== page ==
More on the Abbott max anti-vaxx order

Businesses will face a choice that they would rather not have to face.

Companies doing business in Texas face new and complicated challenges after Gov. Greg Abbott this week banned COVID-19 vaccine mandates for all entities in the state — including private businesses — for employees or customers.

The ramifications for businesses could begin as soon as Friday, when companies that enter into contract work with the federal government will be required to have all employees vaccinated under orders from the White House.

This conflicts with Abbott’s ban on vaccine mandates, putting the many Texas businesses that receive federal contracts in a tough position: Comply with federal law and violate Abbott’s ban, or comply with Abbott and turn down business from the federal government.


“This harms Texans directly,” Karen Vladeck, an employment lawyer in Austin, said of the new order from Abbott. “I just think it wasn’t well thought out.”

Abbott’s office did not reply to a request for comment.

On top of prohibiting any entity in Texas from requiring vaccinations, Abbott’s order also lists several expanded exemptions. Vladeck and other employment lawyers said that this adds to the vaccine dilemma facing businesses in Texas. Under Abbott’s new rule, people may opt out of a vaccine requirement for medical reasons, including if they prove they have had COVID-19 in the past, despite scientists widely agreeing that this does not protect people against contracting the virus.

“The executive order’s medical reason language is a bit strange because usually you exempt people for medical reasons if they have a severe allergic reaction to a vaccine,” said Elizabeth Sepper, a law professor at the University of Texas at Austin. Abbott’s order is “meant to cover people who don’t want to get the vaccine because they believe, quite wrongly, that they’re completely protected by already having COVID.”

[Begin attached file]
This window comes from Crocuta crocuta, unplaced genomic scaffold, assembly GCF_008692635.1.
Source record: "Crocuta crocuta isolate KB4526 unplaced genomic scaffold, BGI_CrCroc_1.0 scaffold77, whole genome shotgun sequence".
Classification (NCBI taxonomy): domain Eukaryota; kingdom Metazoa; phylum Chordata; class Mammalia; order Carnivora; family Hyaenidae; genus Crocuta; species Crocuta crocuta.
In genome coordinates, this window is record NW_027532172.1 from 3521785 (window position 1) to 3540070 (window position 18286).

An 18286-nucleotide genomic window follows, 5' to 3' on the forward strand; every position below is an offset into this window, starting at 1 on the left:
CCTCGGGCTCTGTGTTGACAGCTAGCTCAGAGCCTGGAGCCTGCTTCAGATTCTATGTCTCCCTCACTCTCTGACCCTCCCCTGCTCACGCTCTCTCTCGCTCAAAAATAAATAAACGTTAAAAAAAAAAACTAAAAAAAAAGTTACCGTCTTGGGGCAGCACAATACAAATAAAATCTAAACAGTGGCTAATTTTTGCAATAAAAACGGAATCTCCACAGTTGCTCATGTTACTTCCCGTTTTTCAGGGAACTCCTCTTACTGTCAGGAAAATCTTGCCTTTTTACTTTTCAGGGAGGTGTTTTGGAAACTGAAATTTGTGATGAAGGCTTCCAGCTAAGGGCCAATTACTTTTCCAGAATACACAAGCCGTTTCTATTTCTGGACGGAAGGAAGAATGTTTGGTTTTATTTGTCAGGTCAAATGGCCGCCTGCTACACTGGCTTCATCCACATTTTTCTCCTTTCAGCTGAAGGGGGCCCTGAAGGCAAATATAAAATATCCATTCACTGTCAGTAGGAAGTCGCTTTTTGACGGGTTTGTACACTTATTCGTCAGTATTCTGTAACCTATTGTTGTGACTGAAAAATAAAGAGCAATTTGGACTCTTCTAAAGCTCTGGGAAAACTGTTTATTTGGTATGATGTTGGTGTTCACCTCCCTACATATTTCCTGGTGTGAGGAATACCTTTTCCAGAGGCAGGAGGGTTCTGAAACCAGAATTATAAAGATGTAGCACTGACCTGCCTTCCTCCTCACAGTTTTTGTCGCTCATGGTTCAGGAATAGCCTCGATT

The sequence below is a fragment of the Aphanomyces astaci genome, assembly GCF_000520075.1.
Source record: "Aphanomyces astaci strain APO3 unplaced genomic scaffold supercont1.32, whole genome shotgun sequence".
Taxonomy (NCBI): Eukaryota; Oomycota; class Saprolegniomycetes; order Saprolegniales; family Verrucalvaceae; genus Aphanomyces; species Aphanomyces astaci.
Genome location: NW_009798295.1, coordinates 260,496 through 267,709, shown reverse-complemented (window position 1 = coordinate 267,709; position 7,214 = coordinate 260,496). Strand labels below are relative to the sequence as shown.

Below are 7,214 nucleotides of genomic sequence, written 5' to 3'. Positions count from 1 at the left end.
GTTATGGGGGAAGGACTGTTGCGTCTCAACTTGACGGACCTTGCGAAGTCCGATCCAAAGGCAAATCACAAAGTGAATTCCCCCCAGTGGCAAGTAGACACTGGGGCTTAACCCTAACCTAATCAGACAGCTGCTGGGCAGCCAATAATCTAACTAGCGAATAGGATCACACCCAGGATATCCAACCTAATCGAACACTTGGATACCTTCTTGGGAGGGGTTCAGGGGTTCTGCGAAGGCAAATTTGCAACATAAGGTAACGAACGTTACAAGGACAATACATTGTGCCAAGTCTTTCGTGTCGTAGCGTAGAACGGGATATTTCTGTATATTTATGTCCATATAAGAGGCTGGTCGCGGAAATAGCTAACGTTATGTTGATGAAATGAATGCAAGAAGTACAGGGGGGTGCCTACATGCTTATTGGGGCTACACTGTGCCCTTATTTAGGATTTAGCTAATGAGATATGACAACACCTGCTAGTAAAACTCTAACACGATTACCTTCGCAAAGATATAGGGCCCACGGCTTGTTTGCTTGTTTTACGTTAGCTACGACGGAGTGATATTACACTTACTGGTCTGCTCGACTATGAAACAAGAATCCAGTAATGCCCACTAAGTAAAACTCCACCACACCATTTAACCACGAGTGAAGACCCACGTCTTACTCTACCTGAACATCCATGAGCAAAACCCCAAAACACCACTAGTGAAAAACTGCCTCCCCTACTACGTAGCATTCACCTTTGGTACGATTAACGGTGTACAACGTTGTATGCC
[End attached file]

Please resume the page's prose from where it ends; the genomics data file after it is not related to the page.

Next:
Abbott’s rule also allows people to opt out of a vaccine requirement if they prove they hold a deep personal belief against getting jabbed.

Any entity that fails to comply with Abbott’s rule could receive up to a $1,000 fine.

Abbott’s Monday order is a reversal from his position in August, when the Pfizer vaccine received final approval from the U.S. Food and Drug Administration. At the time, Abbott’s spokesperson said that businesses had the option of mandating vaccination for employees and “private businesses don’t need government running their business.”

“It’s all about company choice in Texas, except now it’s come to something that they don’t like what the companies are choosing,” Vladeck said. “It puts a big burden on employers.”

See here for the background. So far, businesses that are also federal contractors, including airlines and companies like IBM, will ignore Abbott’s order, while others are awaiting the OSHA rules before making a decision. Multiple business groups, the same organizations that often turn to the state for a legislative solution to local ordinances they don’t like, harshly criticized Abbott’s order for making their lives more difficult. Harris County Attorney Christian Menefee released a statement encouraging businesses that want to be able to get their employees vaccinated to file a lawsuit against Abbott over the order. And in the end, even wingnut talk radio hosts weren’t impressed by Abbott’s order. It’s almost as if he were a weak, gutless leader.